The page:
Oh word-nerds, I am tired. Tired right down to my soul bones. From Wednesday on I’ve been together with family and then friends. First a little getaway to a lake in NH with Mr. Verbosity’s family, and then a mini college reunion of sorts at my house. In case you missed it, I’m an introvert. And by introvert I mean that for every 1 hour with people I need 4 hours to myself.
Except at work. People on the job apparently don’t drain me.
Anyway, I’ll only embarrass myself by babbling if I write much more. I’m already draped across my pillow blinking stupidly at the screen. But not so tired that I’m not going to throw a new twist at you this week. Instead of a one word prompt, write a descriptive piece about being utterly drained, tired, exhausted, [insert other synonyms for tired here]. In 100 words of course.
I’ll go back to the one word format next week. Speaking of next week, I’m leaving Thursday for a 10 day family camp I and my daughter attend every summer in the green mountains of Vermont. We’ve lost count of how many years this summer makes for us. Internet service (not to mention my time) is very limited so I may not be able to post next week, or even tell you I can’t. So if all is silent next Sunday, I’ll be back the week after.
P.S. I’m hitting publish and will set up linkytool tomorrow. Sleep. Sleeeeeep. Need. Now.
We spent most of the weekend watering our little piece of land at the new house (I wonder how long it’s appropriate to call this place the “new” house). Our little New England state may not be in the red zone of drought, but it’s been weeks since we’ve seen more than a 5 minute spitting of rain and had a good root-soaking downpour. I hear on the news about the severe drought across the corn belt and feel awed by those who must rely on something so temperamental as the weather for their livelihood. We have only to save our vanity dogwoods and rhododendrons and, in front, the more important roots that hold up the soil on the steep slope from our driveway down to the road. I appreciate the luxury of our 7 dollar sprinkler and a ready reservoir of water to run it. We brought the rhodies back to life, but left the brown-patched lawn to struggle on its own, not quite having the audacity necessary to run sprinklers over grass whilst so much of the country stands parched and burning.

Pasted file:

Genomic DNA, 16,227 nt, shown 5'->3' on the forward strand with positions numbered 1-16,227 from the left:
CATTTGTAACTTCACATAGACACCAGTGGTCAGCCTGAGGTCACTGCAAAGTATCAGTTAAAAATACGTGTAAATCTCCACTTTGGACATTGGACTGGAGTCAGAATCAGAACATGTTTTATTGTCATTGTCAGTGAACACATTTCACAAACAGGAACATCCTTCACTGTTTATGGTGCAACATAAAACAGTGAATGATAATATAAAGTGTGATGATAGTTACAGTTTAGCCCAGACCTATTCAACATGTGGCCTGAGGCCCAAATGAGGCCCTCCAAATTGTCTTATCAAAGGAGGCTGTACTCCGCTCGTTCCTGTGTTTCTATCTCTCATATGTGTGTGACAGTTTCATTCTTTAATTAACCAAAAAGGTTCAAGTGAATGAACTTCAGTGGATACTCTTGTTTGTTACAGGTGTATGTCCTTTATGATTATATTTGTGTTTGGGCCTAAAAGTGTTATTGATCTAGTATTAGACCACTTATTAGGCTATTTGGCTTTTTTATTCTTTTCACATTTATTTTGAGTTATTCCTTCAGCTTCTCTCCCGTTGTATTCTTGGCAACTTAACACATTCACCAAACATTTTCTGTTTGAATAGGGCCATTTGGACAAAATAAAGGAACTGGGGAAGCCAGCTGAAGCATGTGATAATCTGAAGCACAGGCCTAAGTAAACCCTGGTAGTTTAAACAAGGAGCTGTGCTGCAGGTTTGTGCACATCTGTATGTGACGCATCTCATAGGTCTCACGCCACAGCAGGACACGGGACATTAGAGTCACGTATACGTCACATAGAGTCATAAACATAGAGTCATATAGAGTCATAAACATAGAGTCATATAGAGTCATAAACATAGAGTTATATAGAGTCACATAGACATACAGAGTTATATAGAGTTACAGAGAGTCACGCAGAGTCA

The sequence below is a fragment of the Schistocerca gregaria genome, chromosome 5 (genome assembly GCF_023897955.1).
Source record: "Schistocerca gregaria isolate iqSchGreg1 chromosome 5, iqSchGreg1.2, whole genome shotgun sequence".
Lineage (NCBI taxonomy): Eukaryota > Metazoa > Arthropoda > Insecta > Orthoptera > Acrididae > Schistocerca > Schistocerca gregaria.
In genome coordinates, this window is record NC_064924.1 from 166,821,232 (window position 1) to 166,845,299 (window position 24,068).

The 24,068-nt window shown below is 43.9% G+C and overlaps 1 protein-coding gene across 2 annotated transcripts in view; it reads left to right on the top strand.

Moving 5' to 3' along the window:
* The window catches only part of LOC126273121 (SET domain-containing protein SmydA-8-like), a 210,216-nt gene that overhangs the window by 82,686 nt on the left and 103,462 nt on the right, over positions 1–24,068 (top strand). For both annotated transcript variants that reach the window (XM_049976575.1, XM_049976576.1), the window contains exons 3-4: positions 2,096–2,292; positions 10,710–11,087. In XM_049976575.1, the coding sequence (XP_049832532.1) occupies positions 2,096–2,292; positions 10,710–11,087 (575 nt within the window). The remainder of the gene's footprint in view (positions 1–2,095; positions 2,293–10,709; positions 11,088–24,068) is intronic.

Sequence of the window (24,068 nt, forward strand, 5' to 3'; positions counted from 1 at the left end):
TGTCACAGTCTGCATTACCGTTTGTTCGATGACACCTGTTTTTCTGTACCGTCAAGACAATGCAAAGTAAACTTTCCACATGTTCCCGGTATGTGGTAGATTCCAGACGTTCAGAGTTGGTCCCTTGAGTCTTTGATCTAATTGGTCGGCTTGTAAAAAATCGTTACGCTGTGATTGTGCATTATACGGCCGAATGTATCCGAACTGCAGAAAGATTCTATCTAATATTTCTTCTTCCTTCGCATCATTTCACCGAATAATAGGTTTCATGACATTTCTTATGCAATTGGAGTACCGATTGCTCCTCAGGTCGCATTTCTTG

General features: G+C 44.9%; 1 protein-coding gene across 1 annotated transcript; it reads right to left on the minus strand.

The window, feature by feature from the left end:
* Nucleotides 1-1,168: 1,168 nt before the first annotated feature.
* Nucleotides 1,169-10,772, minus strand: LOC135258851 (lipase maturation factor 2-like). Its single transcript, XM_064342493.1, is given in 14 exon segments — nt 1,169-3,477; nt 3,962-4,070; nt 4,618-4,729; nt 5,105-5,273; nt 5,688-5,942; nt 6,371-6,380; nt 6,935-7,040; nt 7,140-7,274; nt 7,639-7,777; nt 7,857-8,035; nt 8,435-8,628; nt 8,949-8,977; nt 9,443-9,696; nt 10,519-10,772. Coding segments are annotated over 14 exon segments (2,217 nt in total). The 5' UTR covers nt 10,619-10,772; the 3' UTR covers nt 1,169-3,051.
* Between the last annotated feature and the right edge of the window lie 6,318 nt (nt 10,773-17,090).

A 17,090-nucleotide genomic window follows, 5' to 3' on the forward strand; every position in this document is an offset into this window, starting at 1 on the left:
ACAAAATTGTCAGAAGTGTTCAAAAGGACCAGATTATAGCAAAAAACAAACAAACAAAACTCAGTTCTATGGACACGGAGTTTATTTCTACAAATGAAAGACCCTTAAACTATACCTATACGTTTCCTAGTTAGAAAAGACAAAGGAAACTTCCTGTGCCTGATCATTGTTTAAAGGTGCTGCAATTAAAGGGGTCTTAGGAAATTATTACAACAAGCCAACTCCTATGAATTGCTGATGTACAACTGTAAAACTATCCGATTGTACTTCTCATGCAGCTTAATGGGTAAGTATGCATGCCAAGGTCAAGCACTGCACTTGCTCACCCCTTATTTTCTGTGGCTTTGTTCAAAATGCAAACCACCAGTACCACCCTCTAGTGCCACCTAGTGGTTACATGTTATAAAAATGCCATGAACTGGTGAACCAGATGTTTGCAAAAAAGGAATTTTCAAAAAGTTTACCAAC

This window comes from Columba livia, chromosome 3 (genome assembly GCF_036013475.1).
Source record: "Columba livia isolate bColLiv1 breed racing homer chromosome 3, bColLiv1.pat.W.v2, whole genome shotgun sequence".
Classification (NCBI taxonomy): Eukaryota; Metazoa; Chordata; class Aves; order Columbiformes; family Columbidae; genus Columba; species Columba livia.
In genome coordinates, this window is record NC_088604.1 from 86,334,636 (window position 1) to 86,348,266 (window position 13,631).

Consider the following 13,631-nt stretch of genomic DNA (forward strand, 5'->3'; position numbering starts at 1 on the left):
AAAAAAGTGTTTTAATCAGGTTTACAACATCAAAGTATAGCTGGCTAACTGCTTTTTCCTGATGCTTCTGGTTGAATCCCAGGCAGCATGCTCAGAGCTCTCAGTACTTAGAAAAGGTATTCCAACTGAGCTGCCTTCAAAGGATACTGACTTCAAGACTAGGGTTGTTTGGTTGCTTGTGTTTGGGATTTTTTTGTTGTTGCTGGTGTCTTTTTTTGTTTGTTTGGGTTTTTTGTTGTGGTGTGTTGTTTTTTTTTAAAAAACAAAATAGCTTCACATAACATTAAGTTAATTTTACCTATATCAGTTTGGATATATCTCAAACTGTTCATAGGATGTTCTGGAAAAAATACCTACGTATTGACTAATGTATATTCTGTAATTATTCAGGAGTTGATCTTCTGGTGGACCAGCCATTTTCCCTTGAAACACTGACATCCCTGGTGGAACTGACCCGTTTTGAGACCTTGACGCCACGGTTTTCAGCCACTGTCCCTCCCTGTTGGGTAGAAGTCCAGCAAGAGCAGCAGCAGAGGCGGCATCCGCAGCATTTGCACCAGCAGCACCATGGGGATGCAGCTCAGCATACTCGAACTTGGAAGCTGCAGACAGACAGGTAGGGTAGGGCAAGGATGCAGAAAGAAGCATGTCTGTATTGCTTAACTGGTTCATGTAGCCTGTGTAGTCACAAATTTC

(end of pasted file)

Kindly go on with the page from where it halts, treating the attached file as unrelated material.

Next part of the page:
I may just be the sentimental type, but all the news has made every drop of water we use feel precious. I’ve taken to drinking warm water with half a fresh lemon squeezed in. Daughter read that it’s good for the metabolism and the skin which sounds reasonable enough so I drink two of these simple concoctions daily now. And what with my current sentimentality over water, and the bright fragrant lemon wedges, these twice daily beverages seem both frugal and epicurean all at once.
Yes, it is certain I am sentimental – which seems as good a word as any to kick-off another week of 100 words. But then? This one is more interesting:
The word epicurean developed out of the philosophy of Epicurus (c. 341–c. 270 BCE) and while it has now come to mean either a person who delights in worldly, sensual pleasures, or as an adjective, having luxurious tastes and habits, the original philosophy was very much about the discipline of moderation. Language is funny that way.
Just pulling my nose above water for a second to drop you this week’s 100 word prompt. We had guests (wonderful, lovely guests) that were (delightfully) unexpected and last minute. This week’s word is from Mockingjay, the final book in the Hunger Games trilogy. And my reading half the book today has nothing whatsoever to do with my schedule being off. The word is:
Now let your inner writer rebel yell. (had to)